One of the options that Amazon seems loathe to consider is a more efficient is multiple order consolidation – combining  multiple orders from one customer into a single order for new releases.  The vast majority of my pre-orders are mystery and paranormal/UF in a mix that’s 70% mmpb and the rest split between trade and hard cover.  Now books with the same release date might enter Amazon’s sales catalog at different times, so I might 5 – 8 orders with product being released the same day.  It is rare indeed for these orders to be combined in a single box, but common for one order to arrive in multiple parts on the same day in some cases partly by UPS and partly by FedEx Smartpost!  Now anyone who has walked a warehouse knows how complex shelf placement gets, but instead of placing items by demand – obviously new releases will have a demand surge – they place them randomly by space.  There are people on bikes that pedal to the far end of warehouses to fetch goods.  Orders bounce from one facility to another based on inventory.  And that’s how I end up with over a dozen individual boxes from 4 different states on a major release date.  The cost of that is huge.

That’s also the reason Amazon is looking at a neutral stock rating, and some analysts are rating it ‘sell’ because they think it’s over-priced at $258/share.

Does this mean Amazon’s customer base is not growing?  Maybe.  Or maybe it’s just slowing as they saturate a market already crowded by electronic devices, holding back of their Fire tablet.  Certainly the number of prints books sold will be down as ebooks bite into that market more each year and the new generation of readers get more and more dependent on electronics for their entertainment.  And ebooks are VERY attractive since the goods are delivered wirelessly, take up only computer space, and there’s no packing or shipping involved.  I expect the profit margins are better for both publishers and sellers – but not authors.  What I did find surprising is the small drop in profit despite the attractively priced Fire tablet and overall increase in ebook sales ve print books.  Are shipping costs growing faster than they can be contained by the growth in ebooks?  Given fuel costs, that’s very likely.  That was reflected in a quarter percent or more drop in profits.  Something that really gnaws on some investment types, despite all the innovation and new toys, Amazon’s profits have flatlined.

Does this mean the days of Amazon Prime are numbered?  Or does it mean the annual cost will go up?  Or a change in service to USPS media mail, delaying the books arrival?  Amazon owns The Book Depository in the UK.  I buy there since they carry British authors hard to find in any US store, especially thriller, mystery, and espionage.  I do get free shipping, but it comes international ground.  I see some of those titles on Amazon – with 1 to 3 weeks delivery dates, meaning they source from Book Depository.  Is this something Amazon would consider in their US operations for Prime?  Or maybe just free shipping with standard ground delivery, 2-5 days with no guarantee of release date delivery?  Interesting questions, but so far, Amazon has offered few answers.  I have to assume the ‘price point roulette’ they’re playing with mmpb’s is one way to up profits.  But the loss of 4-for-3 still is inhibiting my buying fairly dramatically.  Maybe that’s the intent.  Push more customers to consider ebooks.  Of course, there will always be the risk of losing business, but is it PROFITABLE business?  Maybe customers like me who prefer print books are no great loss to Amazon’s bottom line.  Investing gurus seem to believe that Prime is the albatross around Amazon’s neck.  That’s not something they can ignore.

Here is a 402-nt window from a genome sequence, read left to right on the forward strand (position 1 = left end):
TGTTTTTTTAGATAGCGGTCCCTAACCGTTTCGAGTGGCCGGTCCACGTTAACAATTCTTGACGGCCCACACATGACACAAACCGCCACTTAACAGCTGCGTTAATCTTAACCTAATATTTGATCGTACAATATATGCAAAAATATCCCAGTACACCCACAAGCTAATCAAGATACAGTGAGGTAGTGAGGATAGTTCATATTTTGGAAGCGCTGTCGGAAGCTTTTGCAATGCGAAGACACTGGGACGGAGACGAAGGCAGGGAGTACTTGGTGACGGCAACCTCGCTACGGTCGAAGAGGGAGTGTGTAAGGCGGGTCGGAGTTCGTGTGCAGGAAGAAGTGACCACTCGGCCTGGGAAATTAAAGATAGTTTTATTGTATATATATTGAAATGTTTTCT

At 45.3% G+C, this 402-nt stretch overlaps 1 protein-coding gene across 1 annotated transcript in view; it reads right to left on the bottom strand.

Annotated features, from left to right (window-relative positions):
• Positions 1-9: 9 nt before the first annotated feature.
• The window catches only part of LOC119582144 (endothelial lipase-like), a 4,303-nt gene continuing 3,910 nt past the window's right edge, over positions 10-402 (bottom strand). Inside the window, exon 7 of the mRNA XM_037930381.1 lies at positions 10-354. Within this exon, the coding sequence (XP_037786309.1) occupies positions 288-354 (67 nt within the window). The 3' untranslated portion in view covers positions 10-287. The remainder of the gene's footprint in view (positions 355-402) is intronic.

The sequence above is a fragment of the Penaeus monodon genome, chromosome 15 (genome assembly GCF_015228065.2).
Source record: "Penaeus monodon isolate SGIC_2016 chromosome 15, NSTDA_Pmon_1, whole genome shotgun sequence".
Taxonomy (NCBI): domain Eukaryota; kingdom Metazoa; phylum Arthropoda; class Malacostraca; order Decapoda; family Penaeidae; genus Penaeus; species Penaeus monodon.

All this makes me wonder about the future of print books in general.  Libraries have cut way back on purchases as they deal with budget cuts and increase their ebook inventory.  It saves purchase costs, manhours, and space – all reductions in overhead.   Another interesting development is the quick sellout of copies of some books.  Now Amazon has to be the single largest retailer of books in the US, if not the world, but are they reducing their order quantities based on pre-release sales and allowing the books to go out of stock?  It happens more often then you might think.  It is a boon to used book sellers who can ask staggering prices for a print book.  Is this another cost containment move?  It seems so to me.  Or maybe small press publishers just don’t have the willingness to risk print overruns.  Neither do some larger ones.

Regardless, Amazon will need to improve their margins to get a ‘Buy’ recommendation on their stock.  It will be interesting to see how the next year or two plays out for Amazon Prime and their profit margins.  Who knew selling books could be a soap opera?